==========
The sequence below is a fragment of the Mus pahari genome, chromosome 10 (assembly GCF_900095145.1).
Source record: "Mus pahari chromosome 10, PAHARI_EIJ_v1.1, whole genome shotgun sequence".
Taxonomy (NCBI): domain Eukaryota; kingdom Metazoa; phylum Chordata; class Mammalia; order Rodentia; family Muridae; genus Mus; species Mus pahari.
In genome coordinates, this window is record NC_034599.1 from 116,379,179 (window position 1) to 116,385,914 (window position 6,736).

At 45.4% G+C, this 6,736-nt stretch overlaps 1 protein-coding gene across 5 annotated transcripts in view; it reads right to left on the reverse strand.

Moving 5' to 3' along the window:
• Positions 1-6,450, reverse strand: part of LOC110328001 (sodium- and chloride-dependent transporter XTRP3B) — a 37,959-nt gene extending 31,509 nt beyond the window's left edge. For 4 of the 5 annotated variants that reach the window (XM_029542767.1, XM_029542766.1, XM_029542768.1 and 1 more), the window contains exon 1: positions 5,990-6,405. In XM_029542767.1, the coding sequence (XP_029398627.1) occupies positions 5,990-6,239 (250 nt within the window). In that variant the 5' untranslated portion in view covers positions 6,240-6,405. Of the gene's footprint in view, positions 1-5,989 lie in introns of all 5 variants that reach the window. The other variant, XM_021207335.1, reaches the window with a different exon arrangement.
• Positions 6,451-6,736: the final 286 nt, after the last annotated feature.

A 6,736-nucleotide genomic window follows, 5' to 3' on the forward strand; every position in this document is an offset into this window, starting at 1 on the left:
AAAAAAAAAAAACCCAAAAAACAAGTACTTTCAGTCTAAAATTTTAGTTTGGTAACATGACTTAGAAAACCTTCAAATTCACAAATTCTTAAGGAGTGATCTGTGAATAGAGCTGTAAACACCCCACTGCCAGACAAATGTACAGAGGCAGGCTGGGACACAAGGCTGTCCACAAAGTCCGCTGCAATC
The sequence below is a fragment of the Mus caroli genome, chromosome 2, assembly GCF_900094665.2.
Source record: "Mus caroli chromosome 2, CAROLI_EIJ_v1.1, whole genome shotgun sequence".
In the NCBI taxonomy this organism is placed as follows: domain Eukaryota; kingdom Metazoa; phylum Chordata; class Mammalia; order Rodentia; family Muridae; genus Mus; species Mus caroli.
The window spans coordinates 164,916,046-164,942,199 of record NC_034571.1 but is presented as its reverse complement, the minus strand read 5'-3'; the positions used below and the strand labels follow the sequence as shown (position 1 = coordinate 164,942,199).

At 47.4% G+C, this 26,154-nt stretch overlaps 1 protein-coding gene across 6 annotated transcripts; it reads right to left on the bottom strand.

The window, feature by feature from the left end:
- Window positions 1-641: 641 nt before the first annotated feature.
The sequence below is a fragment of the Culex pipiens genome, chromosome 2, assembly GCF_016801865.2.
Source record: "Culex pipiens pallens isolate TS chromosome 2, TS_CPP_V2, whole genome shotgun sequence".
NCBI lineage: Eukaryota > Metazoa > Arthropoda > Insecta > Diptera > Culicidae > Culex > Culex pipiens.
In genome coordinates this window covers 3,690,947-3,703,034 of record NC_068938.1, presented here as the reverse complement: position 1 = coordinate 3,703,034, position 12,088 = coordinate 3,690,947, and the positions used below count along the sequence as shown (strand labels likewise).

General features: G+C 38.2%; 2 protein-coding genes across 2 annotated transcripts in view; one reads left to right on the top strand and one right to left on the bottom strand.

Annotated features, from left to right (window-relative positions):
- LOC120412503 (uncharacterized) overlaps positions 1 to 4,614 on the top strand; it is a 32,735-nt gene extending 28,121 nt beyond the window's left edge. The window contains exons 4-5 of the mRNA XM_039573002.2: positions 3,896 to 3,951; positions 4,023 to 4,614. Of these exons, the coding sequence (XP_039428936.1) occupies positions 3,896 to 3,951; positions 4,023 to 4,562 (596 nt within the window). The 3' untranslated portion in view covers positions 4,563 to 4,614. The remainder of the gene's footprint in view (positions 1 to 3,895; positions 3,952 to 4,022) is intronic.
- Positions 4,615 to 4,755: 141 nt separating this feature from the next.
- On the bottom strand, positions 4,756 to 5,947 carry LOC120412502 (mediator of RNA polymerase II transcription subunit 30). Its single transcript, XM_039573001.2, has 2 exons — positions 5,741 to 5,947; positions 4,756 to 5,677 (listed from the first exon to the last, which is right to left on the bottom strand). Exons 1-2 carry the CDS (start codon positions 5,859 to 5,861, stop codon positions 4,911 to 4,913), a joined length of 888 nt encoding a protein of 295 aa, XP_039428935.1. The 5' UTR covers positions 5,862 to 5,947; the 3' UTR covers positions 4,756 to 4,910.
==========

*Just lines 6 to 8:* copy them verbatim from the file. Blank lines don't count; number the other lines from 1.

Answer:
Moving 5' to 3' along the window:
• Positions 1-6,450, reverse strand: part of LOC110328001 (sodium- and chloride-dependent transporter XTRP3B) — a 37,959-nt gene extending 31,509 nt beyond the window's left edge. For 4 of the 5 annotated variants that reach the window (XM_029542767.1, XM_029542766.1, XM_029542768.1 and 1 more), the window contains exon 1: positions 5,990-6,405. In XM_029542767.1, the coding sequence (XP_029398627.1) occupies positions 5,990-6,239 (250 nt within the window). In that variant the 5' untranslated portion in view covers positions 6,240-6,405. Of the gene's footprint in view, positions 1-5,989 lie in introns of all 5 variants that reach the window. The other variant, XM_021207335.1, reaches the window with a different exon arrangement.
• Positions 6,451-6,736: the final 286 nt, after the last annotated feature.